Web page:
My career focus has been on commercial real estate for almost forty years, and I am therefore tangentially interested in the housing market—and I also own a home with a mortgage.

I must be missing something about the home mortgage interest deduction (MID). Real estate people are supposed to stand for free enterprise, individual initiative, and fair dealing. How does a vested-interest tax break help further those ideals?

I’m disappointed in our industry’s business-as-usual reaction to the possibility of removing the MID in exchange for much lower tax rates overall.

If we are concerned about housing, why not let rent be tax deductible? I’m sure a study will show that this move would really help a lot of people, along with those in our industry who provide rental housing.

Beyond rent, what else is a general “good” that we should subsidize? What about farmers and ethanol? That one’s already been done, to our collective great waste and expense. Farms are great. But subsidizing ethanol from corn is now recognized as misguided. How did we get the two mixed up? Homes are great, but why subsidize debt, of all things?

More importantly, underlying this perceived “good” is the assumption that home ownership is good. That may be, in many cases. But just look at the following:

1. On an individual level, how many families have tragically been lured into taking on too much debt, on the false belief that debt is some kind of “good”, because you get a tax break? With a disastrous toll on those same families when they can’t pay, or their home’s value is underwater.

2. On a macro level, drive through the neighborhoods of empty and uncompleted single family homes that are a blight on their communities, a beacon for crime, and a great loss to their local tax base. That’s part of the harsh reality of a home ownership program driven by tax breaks that we try to cover up with the ideal of picket fences and chirping bluebirds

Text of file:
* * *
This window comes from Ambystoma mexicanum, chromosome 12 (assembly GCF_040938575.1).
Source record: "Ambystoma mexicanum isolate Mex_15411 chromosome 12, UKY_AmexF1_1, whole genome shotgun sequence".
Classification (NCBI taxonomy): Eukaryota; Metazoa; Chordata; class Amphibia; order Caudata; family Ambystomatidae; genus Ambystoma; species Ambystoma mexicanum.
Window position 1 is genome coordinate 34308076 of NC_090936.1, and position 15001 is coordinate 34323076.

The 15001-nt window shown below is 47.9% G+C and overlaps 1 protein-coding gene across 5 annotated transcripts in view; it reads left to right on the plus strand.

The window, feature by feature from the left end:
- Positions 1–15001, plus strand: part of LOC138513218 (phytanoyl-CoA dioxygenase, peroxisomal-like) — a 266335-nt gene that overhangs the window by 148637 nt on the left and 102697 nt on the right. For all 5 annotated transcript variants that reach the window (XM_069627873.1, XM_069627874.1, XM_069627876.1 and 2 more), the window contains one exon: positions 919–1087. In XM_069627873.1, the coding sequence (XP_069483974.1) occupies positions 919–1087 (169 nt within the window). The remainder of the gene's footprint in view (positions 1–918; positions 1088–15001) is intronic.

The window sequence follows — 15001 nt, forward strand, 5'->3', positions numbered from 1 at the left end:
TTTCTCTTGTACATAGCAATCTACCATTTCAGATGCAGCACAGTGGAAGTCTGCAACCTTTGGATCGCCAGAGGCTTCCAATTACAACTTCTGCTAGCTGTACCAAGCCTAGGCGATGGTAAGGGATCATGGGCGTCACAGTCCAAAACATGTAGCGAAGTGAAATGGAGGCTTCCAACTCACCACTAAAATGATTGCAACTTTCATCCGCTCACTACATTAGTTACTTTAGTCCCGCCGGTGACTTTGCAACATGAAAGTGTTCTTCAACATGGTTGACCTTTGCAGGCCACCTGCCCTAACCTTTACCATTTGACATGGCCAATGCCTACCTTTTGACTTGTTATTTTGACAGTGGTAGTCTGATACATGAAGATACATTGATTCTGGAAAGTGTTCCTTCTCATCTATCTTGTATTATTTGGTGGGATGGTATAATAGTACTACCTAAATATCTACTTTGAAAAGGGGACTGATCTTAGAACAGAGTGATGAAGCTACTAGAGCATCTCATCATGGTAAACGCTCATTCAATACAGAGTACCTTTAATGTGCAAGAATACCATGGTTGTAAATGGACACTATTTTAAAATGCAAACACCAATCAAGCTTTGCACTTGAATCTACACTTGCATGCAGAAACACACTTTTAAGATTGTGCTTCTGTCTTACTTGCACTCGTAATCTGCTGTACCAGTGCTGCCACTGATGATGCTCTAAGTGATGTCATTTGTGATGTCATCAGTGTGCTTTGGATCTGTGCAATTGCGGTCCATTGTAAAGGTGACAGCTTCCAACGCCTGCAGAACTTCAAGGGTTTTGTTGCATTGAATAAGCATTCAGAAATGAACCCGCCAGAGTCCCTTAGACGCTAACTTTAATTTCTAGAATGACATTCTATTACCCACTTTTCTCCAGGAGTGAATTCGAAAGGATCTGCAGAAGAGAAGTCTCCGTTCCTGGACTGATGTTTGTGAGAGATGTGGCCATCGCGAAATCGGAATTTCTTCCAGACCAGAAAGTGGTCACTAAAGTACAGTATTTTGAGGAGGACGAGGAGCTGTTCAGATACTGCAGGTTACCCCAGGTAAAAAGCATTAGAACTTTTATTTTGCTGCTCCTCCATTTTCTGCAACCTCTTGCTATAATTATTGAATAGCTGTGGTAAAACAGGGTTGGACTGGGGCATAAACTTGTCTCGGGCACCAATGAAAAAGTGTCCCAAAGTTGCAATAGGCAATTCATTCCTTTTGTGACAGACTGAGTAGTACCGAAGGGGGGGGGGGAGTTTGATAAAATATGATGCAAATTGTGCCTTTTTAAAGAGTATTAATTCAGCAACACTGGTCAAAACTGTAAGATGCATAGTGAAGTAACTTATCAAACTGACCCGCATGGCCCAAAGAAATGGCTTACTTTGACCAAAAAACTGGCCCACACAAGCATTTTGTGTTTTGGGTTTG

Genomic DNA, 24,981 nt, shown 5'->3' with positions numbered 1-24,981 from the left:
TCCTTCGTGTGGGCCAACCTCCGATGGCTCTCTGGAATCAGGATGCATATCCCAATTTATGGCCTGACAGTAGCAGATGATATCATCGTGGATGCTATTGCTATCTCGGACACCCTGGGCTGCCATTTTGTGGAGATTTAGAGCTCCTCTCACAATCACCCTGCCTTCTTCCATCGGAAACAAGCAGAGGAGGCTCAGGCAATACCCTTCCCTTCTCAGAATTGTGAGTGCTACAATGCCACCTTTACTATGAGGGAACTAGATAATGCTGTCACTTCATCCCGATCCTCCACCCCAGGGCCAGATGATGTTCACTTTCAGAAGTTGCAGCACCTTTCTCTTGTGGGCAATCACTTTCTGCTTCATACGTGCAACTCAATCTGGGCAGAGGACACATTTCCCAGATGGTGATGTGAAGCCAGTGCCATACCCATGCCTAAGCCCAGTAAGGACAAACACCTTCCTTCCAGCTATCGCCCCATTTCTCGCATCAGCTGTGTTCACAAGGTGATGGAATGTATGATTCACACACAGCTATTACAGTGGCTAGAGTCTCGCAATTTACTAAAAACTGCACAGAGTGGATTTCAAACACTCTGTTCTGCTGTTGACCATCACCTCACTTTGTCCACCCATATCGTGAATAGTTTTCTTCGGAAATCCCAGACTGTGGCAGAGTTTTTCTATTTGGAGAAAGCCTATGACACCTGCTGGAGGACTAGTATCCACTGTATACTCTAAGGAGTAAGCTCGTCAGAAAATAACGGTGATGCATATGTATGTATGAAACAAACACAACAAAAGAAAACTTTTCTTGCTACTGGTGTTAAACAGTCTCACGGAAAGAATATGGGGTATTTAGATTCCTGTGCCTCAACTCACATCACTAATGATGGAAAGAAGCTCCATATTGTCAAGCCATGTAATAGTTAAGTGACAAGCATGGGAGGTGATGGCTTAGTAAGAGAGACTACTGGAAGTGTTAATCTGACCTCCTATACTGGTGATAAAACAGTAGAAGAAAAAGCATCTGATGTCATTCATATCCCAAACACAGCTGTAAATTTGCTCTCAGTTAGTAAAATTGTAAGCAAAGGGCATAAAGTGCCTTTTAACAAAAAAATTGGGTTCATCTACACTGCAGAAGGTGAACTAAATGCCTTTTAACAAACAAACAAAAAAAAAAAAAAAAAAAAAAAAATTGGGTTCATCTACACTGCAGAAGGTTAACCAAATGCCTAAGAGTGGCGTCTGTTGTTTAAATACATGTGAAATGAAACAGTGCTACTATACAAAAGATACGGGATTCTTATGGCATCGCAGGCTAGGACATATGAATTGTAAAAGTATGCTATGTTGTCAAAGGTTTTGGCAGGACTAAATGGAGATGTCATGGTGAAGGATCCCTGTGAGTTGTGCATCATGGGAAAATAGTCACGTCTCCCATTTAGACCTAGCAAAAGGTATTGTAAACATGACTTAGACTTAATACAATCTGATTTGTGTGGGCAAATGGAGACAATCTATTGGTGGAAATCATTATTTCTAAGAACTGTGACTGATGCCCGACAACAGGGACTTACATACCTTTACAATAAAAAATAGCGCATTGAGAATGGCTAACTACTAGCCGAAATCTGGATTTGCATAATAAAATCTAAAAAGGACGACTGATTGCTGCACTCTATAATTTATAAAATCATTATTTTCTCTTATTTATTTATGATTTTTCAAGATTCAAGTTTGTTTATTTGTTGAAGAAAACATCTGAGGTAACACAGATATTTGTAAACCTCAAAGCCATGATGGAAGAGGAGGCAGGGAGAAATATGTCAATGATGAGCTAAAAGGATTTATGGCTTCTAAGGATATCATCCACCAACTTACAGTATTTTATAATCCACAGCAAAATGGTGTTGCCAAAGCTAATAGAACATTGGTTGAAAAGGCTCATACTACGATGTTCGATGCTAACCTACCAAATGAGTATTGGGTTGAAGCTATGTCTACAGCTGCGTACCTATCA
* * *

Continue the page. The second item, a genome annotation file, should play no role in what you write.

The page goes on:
No matter what a study or survey may report, isn’t it reasonable that if people keep 80% or more of all that they earn, then they will spend quite a bit on housing?

And even if they don’t for a year or two, while the economy takes off again on lower tax rates, hasn’t the MID pushed too much of our economy’s resources into housing, and contributed to the housing bubble in some markets?

What if our industry took an alternate path with a national vision?

What if we were the first large industry to take the lead and challenge the nation’s other legislative lobbies and unions with the following vision that goes beyond our own special interest:

”For the future of America, and the families and homes that we love, we challenge you to agree with us to give up our special tax break if you will give up yours, and the top tax rate is lowered to no more than 19%.”

That would put us in the forefront of national leadership, and give support to those on both sides of the political spectrum who want to reduce and simplify our unfair and bloated tax structure.